3Henry VIII’s Insanity And CTE
For much of Henry VIII’s early reign, he was a highly intelligent and capable leader, but his mental state eventually fell apart and he became paranoid, tempestuous, and deranged. Henry VIII was a well-known sportsman, and this could have led to his own demise.
In 1524, Henry received a head injury during a jousting tournament that left him with migraines. In 1536, Henry was knocked unconscious for two hours after his armored horse fell on him. It was after these accidents that he began experiencing symptoms of mental instability. While there is no way to test him any longer, the recently discovered illness Chronic Traumatic Encephalopathy (CTE) matches many of Henry VIII’s symptoms.
CTE, common in athletes who experience repeated head injuries, cause symptoms similar to dementia and Parkinson’s. Henry became forgetful and was prone to mood swings which could explain his infamous poor treatment of his wives, along with his inability to perform sexually despite being a womanizer in his youth.
2Sir Thomas Bludworth And The Great Fire Of London
In 1666, a massive fire destroyed much of old London. At the time, Sir Thomas Bludworth was the mayor of the city, and his desire to sleep could have caused an easily preventable tragedy.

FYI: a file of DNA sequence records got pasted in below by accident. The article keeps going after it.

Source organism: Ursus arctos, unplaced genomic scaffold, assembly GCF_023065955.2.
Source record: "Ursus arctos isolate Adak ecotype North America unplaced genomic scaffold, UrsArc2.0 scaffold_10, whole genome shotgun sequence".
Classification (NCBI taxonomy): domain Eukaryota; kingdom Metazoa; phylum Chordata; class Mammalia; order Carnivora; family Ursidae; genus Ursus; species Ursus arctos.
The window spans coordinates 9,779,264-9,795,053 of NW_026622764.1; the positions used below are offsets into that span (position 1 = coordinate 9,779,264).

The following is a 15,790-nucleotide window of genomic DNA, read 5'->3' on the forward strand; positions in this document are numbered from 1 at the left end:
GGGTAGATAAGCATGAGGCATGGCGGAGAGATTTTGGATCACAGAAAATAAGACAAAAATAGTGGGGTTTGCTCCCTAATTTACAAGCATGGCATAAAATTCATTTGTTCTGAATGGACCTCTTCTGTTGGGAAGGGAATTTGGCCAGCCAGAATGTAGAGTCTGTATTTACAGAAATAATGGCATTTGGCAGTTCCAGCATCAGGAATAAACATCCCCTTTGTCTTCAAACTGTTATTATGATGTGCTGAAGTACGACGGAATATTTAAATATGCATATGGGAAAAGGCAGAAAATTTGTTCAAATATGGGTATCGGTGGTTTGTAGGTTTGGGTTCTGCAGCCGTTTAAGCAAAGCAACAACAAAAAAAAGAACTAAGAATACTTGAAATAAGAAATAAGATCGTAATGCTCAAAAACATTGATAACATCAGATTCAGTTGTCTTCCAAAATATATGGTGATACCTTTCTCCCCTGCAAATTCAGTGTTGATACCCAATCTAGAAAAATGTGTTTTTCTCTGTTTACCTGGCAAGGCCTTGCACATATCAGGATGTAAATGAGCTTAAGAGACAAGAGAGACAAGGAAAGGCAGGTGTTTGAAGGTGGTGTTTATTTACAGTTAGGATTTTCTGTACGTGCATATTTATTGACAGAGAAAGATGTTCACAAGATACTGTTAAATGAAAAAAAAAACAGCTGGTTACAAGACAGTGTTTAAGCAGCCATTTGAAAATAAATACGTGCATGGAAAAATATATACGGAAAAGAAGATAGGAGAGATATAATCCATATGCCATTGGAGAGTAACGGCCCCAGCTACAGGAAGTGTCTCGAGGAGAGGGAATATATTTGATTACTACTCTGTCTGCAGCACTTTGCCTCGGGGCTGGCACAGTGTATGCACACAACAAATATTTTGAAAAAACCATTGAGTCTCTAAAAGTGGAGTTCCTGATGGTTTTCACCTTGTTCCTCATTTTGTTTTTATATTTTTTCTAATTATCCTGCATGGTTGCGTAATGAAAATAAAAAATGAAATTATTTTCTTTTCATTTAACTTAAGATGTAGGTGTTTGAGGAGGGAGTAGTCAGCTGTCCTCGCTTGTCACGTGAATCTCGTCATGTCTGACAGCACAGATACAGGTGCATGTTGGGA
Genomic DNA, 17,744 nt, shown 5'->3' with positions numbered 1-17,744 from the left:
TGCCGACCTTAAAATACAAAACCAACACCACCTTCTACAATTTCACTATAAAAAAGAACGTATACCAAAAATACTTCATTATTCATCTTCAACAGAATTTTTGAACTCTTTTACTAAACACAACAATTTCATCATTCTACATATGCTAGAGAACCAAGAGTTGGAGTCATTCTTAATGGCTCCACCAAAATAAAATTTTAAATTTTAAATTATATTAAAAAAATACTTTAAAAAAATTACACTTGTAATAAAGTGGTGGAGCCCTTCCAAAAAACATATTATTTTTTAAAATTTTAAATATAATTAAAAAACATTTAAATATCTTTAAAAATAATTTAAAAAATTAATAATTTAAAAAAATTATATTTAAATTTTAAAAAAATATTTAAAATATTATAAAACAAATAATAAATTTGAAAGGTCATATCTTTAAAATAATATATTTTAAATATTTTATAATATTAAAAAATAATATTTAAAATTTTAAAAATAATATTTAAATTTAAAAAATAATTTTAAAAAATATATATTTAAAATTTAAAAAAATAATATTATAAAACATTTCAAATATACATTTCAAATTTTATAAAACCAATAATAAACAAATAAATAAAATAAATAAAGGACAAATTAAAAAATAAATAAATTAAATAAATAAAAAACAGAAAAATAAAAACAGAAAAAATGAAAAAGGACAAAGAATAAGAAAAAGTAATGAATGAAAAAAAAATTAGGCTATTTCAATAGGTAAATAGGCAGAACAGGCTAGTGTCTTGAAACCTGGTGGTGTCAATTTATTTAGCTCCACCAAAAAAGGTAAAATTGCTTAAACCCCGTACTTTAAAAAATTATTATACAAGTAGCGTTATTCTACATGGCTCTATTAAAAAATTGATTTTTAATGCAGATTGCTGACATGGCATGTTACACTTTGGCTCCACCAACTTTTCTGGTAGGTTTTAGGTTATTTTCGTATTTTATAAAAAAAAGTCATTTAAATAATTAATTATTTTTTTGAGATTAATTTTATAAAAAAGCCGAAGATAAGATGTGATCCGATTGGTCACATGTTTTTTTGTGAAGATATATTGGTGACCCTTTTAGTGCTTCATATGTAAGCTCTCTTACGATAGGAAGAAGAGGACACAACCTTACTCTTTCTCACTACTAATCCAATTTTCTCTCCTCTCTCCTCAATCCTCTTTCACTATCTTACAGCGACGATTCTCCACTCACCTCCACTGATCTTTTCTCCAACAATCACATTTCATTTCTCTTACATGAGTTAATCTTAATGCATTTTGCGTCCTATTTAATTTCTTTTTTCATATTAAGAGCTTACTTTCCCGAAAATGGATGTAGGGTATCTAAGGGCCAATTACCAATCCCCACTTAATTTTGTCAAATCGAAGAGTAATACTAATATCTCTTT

At 2:00 AM on September 2, the house of the royal baker on Pudding Lane caught fire. Located on a narrow street and surrounded by crowded wooden buildings, the fire quickly spread. When Sir Bludworth was woken up and informed of the fire, he brushed it off and went back to sleep, reportedly saying, “A woman might piss it out.” He ignored the warnings to knock down surrounding buildings until it was too late, and by the time the fire ended, London was entirely up in smoke.
Samuel Pepys was unimpressed by Bludworth, and there are even suggestions that the mayor had been drinking the night the fire broke out. Bludworth, however, remained in government positions until his death.
1The French Revolution And Ergot Mold
In 1789, word began to spread around France that brigands were hiding in the woods, causing many peasants to take up arms. This event became known as The Great Fear and served as one of the catalysts for the French Revolution. However, the reason for the Great Fear remains mostly unexplained.
In the 1980s, Mary Kilbourne Matossian of the University of Maryland proposed that a bad crop could have been the cause of the paranoia. Earlier, in 1974, a historian announced that the rye grown throughout the late 1700s was afflicted with ergot. Ergot, a mold that grows on rye, is known to cause symptoms like paranoia and hallucinations and contains the chemical by which LSD is synthesized. Around one-twelfth of all rye crops were affected due to cold winters and wet springs, so widespread ergot poisoning could have been behind the beginning of the French Revolution.
Gordon Gora is a struggling author who is desperately trying to make it. He is working on several projects but until he finishes one, he will write for Listverse for his bread and butter. You can write him at [email protected].